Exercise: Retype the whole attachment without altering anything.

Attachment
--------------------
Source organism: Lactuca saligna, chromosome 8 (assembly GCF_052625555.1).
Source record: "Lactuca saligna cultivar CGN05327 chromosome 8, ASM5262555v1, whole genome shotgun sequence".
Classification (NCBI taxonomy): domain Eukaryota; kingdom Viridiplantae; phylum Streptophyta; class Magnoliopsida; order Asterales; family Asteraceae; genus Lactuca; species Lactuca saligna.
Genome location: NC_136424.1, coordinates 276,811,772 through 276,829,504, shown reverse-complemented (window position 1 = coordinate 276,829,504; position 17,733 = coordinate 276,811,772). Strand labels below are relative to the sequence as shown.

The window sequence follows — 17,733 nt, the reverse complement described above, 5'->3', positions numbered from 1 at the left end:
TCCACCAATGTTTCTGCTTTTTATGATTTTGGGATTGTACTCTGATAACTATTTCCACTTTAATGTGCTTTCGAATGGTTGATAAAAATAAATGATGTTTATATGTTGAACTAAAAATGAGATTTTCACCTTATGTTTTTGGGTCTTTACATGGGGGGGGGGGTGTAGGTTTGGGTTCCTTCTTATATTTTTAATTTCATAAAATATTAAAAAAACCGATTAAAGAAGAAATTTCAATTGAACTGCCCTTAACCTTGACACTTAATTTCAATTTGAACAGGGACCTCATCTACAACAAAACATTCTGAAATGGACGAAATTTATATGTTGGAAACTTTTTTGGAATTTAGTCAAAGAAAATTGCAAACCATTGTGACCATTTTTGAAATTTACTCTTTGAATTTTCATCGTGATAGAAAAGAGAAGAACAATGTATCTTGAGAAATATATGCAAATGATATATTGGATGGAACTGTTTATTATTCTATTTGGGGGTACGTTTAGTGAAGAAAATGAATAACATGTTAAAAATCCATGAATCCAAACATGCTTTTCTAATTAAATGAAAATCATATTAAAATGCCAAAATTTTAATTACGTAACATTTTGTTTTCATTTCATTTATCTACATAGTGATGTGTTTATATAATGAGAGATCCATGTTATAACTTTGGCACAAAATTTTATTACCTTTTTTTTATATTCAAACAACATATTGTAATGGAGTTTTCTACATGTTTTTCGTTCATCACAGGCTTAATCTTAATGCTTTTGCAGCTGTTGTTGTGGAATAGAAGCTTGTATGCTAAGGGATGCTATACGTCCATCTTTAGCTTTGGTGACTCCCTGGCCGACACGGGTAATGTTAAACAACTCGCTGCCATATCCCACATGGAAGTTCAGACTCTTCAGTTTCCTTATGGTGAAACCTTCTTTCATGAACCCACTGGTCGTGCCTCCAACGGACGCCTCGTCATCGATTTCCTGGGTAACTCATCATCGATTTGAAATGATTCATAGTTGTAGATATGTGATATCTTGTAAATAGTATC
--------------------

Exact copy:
Source organism: Lactuca saligna, chromosome 8 (assembly GCF_052625555.1).
Source record: "Lactuca saligna cultivar CGN05327 chromosome 8, ASM5262555v1, whole genome shotgun sequence".
Classification (NCBI taxonomy): domain Eukaryota; kingdom Viridiplantae; phylum Streptophyta; class Magnoliopsida; order Asterales; family Asteraceae; genus Lactuca; species Lactuca saligna.
Genome location: NC_136424.1, coordinates 276,811,772 through 276,829,504, shown reverse-complemented (window position 1 = coordinate 276,829,504; position 17,733 = coordinate 276,811,772). Strand labels below are relative to the sequence as shown.

The window sequence follows — 17,733 nt, the reverse complement described above, 5'->3', positions numbered from 1 at the left end:
TCCACCAATGTTTCTGCTTTTTATGATTTTGGGATTGTACTCTGATAACTATTTCCACTTTAATGTGCTTTCGAATGGTTGATAAAAATAAATGATGTTTATATGTTGAACTAAAAATGAGATTTTCACCTTATGTTTTTGGGTCTTTACATGGGGGGGGGGGTGTAGGTTTGGGTTCCTTCTTATATTTTTAATTTCATAAAATATTAAAAAAACCGATTAAAGAAGAAATTTCAATTGAACTGCCCTTAACCTTGACACTTAATTTCAATTTGAACAGGGACCTCATCTACAACAAAACATTCTGAAATGGACGAAATTTATATGTTGGAAACTTTTTTGGAATTTAGTCAAAGAAAATTGCAAACCATTGTGACCATTTTTGAAATTTACTCTTTGAATTTTCATCGTGATAGAAAAGAGAAGAACAATGTATCTTGAGAAATATATGCAAATGATATATTGGATGGAACTGTTTATTATTCTATTTGGGGGTACGTTTAGTGAAGAAAATGAATAACATGTTAAAAATCCATGAATCCAAACATGCTTTTCTAATTAAATGAAAATCATATTAAAATGCCAAAATTTTAATTACGTAACATTTTGTTTTCATTTCATTTATCTACATAGTGATGTGTTTATATAATGAGAGATCCATGTTATAACTTTGGCACAAAATTTTATTACCTTTTTTTTATATTCAAACAACATATTGTAATGGAGTTTTCTACATGTTTTTCGTTCATCACAGGCTTAATCTTAATGCTTTTGCAGCTGTTGTTGTGGAATAGAAGCTTGTATGCTAAGGGATGCTATACGTCCATCTTTAGCTTTGGTGACTCCCTGGCCGACACGGGTAATGTTAAACAACTCGCTGCCATATCCCACATGGAAGTTCAGACTCTTCAGTTTCCTTATGGTGAAACCTTCTTTCATGAACCCACTGGTCGTGCCTCCAACGGACGCCTCGTCATCGATTTCCTGGGTAACTCATCATCGATTTGAAATGATTCATAGTTGTAGATATGTGATATCTTGTAAATAGTATC